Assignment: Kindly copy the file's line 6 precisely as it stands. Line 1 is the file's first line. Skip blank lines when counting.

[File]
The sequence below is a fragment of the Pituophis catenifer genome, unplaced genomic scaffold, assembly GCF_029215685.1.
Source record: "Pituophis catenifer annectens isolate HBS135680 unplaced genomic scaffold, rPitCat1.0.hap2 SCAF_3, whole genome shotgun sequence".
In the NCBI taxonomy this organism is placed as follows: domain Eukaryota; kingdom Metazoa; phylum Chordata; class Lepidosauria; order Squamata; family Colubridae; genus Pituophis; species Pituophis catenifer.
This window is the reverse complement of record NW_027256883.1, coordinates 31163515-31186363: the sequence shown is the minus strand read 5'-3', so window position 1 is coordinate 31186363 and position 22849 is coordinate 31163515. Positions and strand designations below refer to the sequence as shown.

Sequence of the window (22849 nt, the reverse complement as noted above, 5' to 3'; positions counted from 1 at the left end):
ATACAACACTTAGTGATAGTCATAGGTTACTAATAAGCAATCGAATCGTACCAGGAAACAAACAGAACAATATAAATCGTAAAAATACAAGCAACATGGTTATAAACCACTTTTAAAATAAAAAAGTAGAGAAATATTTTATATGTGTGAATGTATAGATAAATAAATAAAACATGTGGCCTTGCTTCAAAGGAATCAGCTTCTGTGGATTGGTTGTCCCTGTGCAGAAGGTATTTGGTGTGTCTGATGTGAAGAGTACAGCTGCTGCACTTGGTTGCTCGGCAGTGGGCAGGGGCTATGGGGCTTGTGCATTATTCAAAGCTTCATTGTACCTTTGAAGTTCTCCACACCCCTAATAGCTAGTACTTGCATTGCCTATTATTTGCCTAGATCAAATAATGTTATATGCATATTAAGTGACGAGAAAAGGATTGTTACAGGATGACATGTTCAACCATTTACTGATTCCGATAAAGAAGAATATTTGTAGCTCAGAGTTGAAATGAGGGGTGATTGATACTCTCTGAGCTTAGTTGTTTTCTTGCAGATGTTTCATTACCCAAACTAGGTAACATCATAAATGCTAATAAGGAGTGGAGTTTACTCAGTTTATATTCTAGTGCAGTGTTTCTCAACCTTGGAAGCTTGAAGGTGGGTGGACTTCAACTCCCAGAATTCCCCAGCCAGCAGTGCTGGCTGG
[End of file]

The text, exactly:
ATACAACACTTAGTGATAGTCATAGGTTACTAATAAGCAATCGAATCGTACCAGGAAACAAACAGAACAATATAAATCGTAAAAATACAAGCAACATGGTTATAAACCACTTTTAAAATAAAAAAGTAGAGAAATATTTTATATGTGTGAATGTATAGATAAATAAATAAAACATGTGGCCTTGCTTCAAAGGAATCAGCTTCTGTGGATTGGTTGTCCCTGTGCAGAAGGTATTTGGTGTGTCTGATGTGAAGAGTACAGCTGCTGCACTTGGTTGCTCGGCAGTGGGCAGGGGCTATGGGGCTTGTGCATTATTCAAAGCTTCATTGTACCTTTGAAGTTCTCCACACCCCTAATAGCTAGTACTTGCATTGCCTATTATTTGCCTAGATCAAATAATGTTATATGCATATTAAGTGACGAGAAAAGGATTGTTACAGGATGACATGTTCAACCATTTACTGATTCCGATAAAGAAGAATATTTGTAGCTCAGAGTTGAAATGAGGGGTGATTGATACTCTCTGAGCTTAGTTGTTTTCTTGCAGATGTTTCATTACCCAAACTAGGTAACATCATAAATGCTAATAAGGAGTGGAGTTTACTCAGTTTATATTCTAGTGCAGTGTTTCTCAACCTTGGAAGCTTGAAGGTGGGTGGACTTCAACTCCCAGAATTCCCCAGCCAGCAGTGCTGGCTGG